Five months after I was defending Star Wars: The Rise of Skywalker, I found myself taking down my poster of the film, even though it was a kind gift from my father. Why? Admittedly, it was because of just one news story. I read that J.J. Abrams, director of The Rise of Skywalker, said that the Star Wars sequel trilogy lacked a plan.
The Rise of Skywalker, sequel trilogy, and Abrams’ influence
Now, I had personally believed that the sequel trilogy lacked a plan. I came to that realization eight months before Abrams told Collider that the sequel trilogy lacked a plan. but I didn’t realize how much an authority figure like Abrams saying it would influence my own thoughts on the matter. I truly could not have imagined that.
Abrams stated the obvious. But coming from a credible source, much less the director, made all the difference. My mind went from moving on from my realization in September to thinking for a month about Abrams’ admittance.
Star Wars fandom and The Rise of Skywalker
Actually, I liked Star Wars: The Last Jedi as well. (Not as much as The Rise of Skywalker, but I still gave it a 7/10 on IMDb.) But that changed with Abrams’ remarks to Adam Chitwood. So now, while I like nearly all the other Star Wars films – I do have a poster of Star Wars: Episode V – The Empire Strikes Back proudly hanging – I don’t care much for either The Last Jedi or The Rise of Skywalker.
(My fandom for Star Wars: The Force Awakens stayed intact because I find that it was the follow-up films that needed the planning since The Force Awakens on its own was planned.)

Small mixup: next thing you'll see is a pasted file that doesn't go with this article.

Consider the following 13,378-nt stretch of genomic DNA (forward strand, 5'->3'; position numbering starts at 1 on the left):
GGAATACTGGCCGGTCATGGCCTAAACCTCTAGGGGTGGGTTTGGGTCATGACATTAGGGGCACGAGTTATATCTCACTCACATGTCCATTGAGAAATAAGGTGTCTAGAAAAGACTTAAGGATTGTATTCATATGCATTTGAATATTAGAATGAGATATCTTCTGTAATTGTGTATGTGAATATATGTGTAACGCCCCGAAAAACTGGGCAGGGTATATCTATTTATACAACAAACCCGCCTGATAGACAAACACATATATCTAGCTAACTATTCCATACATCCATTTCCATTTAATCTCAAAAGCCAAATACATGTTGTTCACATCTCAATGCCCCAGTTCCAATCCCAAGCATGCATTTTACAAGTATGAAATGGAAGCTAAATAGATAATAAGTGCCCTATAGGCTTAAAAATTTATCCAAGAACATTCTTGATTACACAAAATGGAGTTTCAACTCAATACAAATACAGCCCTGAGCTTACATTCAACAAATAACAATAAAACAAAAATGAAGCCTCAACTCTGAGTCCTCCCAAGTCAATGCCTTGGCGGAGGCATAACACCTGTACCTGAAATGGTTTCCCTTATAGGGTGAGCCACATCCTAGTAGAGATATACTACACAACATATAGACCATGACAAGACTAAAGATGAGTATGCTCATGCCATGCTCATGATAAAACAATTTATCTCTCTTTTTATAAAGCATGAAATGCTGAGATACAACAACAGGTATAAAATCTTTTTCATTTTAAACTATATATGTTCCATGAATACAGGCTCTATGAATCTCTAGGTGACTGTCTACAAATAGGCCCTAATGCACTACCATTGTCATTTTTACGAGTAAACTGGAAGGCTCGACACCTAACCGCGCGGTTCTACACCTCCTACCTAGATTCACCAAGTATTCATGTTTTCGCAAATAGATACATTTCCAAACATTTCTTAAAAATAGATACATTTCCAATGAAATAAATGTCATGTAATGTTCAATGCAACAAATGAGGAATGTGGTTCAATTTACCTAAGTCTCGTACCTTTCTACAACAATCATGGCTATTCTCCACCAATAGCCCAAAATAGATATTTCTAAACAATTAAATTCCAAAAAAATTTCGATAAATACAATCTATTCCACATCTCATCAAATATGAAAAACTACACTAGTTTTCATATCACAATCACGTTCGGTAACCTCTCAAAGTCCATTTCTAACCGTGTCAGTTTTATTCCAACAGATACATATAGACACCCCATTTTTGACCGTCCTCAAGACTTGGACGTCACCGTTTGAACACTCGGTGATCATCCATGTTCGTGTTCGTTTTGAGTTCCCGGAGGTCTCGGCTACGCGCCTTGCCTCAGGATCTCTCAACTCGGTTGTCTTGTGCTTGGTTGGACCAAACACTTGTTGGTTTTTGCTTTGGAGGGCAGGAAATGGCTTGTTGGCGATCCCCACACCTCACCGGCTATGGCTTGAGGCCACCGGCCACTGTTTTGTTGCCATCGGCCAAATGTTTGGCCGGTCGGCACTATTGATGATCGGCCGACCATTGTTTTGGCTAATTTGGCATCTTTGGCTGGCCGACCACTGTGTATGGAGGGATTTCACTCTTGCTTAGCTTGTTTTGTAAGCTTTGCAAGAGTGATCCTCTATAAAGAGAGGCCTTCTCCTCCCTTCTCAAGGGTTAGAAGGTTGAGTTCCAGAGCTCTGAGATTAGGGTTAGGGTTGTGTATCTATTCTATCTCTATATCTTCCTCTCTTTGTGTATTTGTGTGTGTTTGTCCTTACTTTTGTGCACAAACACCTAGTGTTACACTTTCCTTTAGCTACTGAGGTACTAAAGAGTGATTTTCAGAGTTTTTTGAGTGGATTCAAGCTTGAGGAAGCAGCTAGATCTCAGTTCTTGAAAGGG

I get Star Wars fans who take issue with other Star Wars fans who claim to be fans, but then dislike most of the offerings of the franchise. But branching out to the shows and books, I like nearly all of those offerings – I had a Mandalorian poster proudly hanging also before I gave it to my brother – and how much of an argument do you have when Star Wars creators themselves are suggesting certain offerings are bad? And given those same factors, hopefully people can see that this isn’t an issue of toxic fandom (which I loathe).
In case you missed the two-month-old news, this is what Abrams said. It no doubt stems from the difficulties of directing The Rise of Skywalker. He started by speaking from his experience in television:
“I’ve been involved in a number of projects that have been – in most cases, series – that have ideas that begin the thing where you feel like you know where it’s gonna go, and sometimes it’s an actor who comes in, other times it’s a relationship that as-written doesn’t quite work, and things that you think are gonna just be so well-received just crash and burn and other things that you think like, ‘Oh that’s a small moment’ or ‘That’s a one-episode character’ suddenly become a hugely important part of the story.”
‘You have to plan things as best you can’
“I feel like what I’ve learned as a lesson a few times now, and it’s something that especially in this pandemic year working with writers [has become clear], the lesson is that you have to plan things as best you can, and you always need to be able to respond to the unexpected. And the unexpected can come in all sorts of forms, and I do think that there’s nothing more important than knowing where you’re going.”
Abrams also remarked that he has discovered that you are better-off having a plan and be amenable to alter it than not have any plan whatsoever:
“You just never really know, but having a plan I have learned – in some cases the hard way – is the most critical thing, because otherwise you don’t know what you’re setting up. You don’t know what to emphasize. Because if you don’t know the inevitable of the story, you’re just as good as your last sequence or effect or joke or whatever, but you want to be leading to something inevitable.”
Perhaps other Star Wars fans are like me in their perceptions of The Last Jedi and The Rise of Skywalker changing after Abrams said that the sequel trilogy lacked a plan. Does that include you? Comment below!